After a break of almost ten years, with the election of Trump I began once again to watch “the news.” I read two newspapers (The Guardian & The New York Times), check out the headlines of one other (The Washington Post) and visit a couple of online sources: The Rachel Maddow Show (for her historical slant on the news); some online magazines (Treehugger ; Orion; and Facebook (in order to follow Bernie Sanders, Rep. Guiterrez from Chicago, & March for Science).
In the U.S., my news choices are considered left of center politically, but to most of the rest of the industrialized world, they are very much centrist. What becomes apparent after a few weeks of following the news, is how little actual information in presented, and how repetitious the stories and commentaries are. After a news story has peaked, it often disappears even if the event itself is still in play.:
The news is also very generalized and homogenized, much like our food, housing, and clothing. During this past horrific hurricane season, all the news outlets carried the same story describing the storms themselves with barely a mention of the global warming that was responsible for their ferocity and size:
The other thing about the news is that almost all of it is “noise” not really news. My daughter the other day asked me how to differentiate between news and noise; in other words, with the limited time we have, what subjects should we pay attention to and what should we dismiss?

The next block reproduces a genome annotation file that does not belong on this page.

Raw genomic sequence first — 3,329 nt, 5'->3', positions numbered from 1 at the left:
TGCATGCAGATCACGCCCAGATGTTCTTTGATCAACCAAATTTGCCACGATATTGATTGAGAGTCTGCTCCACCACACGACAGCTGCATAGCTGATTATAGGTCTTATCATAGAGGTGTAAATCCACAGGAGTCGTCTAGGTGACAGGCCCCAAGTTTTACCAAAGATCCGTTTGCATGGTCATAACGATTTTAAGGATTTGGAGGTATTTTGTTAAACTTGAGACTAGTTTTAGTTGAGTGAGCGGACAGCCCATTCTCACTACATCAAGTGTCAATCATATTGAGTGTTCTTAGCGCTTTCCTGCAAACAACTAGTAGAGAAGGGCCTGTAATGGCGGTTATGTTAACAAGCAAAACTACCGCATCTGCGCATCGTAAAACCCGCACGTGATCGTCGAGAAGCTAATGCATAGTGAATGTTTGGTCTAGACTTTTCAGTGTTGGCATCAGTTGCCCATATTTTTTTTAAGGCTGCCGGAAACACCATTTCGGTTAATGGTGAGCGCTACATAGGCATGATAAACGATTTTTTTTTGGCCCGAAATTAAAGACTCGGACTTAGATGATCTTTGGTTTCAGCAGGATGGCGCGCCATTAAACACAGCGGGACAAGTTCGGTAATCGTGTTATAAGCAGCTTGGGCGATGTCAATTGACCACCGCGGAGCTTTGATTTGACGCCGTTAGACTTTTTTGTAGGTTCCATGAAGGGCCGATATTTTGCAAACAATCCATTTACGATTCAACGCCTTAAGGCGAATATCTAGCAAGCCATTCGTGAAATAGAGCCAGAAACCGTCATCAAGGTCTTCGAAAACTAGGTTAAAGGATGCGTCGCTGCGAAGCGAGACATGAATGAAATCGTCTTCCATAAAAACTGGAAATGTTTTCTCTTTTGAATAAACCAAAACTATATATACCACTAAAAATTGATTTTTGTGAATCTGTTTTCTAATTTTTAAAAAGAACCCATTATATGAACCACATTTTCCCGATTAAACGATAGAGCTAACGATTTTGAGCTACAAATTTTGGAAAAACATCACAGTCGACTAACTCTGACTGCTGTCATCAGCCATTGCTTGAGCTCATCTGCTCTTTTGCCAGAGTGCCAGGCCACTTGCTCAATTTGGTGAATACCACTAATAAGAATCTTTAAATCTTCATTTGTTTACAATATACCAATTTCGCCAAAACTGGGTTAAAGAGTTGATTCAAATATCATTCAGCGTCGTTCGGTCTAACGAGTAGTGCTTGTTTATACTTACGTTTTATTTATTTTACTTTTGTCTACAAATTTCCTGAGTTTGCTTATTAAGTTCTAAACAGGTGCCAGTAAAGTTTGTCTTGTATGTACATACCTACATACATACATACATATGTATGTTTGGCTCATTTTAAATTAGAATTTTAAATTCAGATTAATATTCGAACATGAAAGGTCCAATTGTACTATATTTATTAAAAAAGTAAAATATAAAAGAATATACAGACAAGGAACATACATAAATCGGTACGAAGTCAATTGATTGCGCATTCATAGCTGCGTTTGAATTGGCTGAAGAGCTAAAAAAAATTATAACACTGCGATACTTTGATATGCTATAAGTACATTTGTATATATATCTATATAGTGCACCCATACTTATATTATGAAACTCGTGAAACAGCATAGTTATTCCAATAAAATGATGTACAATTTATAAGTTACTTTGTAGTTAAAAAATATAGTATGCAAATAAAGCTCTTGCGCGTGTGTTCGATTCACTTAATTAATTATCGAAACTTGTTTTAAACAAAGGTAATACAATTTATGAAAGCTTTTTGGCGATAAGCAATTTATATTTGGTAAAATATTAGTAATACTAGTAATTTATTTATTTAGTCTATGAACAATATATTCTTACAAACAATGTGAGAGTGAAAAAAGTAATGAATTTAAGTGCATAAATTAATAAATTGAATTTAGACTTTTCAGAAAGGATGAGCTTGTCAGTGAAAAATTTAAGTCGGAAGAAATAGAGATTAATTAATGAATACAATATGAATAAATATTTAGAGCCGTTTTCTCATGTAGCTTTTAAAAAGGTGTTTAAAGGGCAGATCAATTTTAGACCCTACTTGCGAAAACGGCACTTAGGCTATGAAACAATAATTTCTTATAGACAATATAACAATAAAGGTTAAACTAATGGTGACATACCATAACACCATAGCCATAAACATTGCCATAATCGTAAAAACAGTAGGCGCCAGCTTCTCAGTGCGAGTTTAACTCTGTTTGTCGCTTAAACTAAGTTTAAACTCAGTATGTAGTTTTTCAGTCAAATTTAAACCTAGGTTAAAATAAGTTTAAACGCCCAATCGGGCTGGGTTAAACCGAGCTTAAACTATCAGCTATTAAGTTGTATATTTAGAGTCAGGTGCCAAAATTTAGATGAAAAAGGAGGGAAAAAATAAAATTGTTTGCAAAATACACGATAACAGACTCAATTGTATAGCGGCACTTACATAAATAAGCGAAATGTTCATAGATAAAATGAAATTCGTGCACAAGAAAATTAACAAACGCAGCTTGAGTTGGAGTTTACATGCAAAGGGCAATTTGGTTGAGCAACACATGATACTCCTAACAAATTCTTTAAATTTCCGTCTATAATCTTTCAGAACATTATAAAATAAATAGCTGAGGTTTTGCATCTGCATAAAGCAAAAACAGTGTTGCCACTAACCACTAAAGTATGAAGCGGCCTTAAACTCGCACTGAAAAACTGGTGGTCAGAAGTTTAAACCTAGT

My answer to this is in the present climate is the following:
1. If the news is about an existential threat, it should be followed and understood.
So the recent information about the demise of flying insects is newsworthy:
while Trump’s tweets or speeches (for instance, his inability to make empathetic condolence calls or his dislike of football players’ civil disobedience) are not.
Existential threats include problems with our food supply:
And science-based articles on extreme climate change that will in the near future make the earth much less habitable than presently:
2. If the news is about action taken, it is worth knowing. This is more difficult to find out about as the government becomes less transparent and more secretive. Rachel Maddow is good about following underreported stories. With the foxes in charge of the henhouse in the present Administration, these stories become more important:
3. And finally, and most difficult to find (hence this blog!) news about what to do under these difficult circumstances both politically as the federal government is dysfunctional and dangerous:
and the state governments are very uneven:
In California where the state is helpful:
compared to Texas where it is not:
And what to do personally:
Better choices, for me, begin with the actions I take including resistance to information, much of which comes under the heading “news,” that is distracting, anxiety-provoking, and/or unhelpful. In this blog, I want to show you how I am deciding on the best actions to take in these hard times, and hopefully it will help you in your planning too!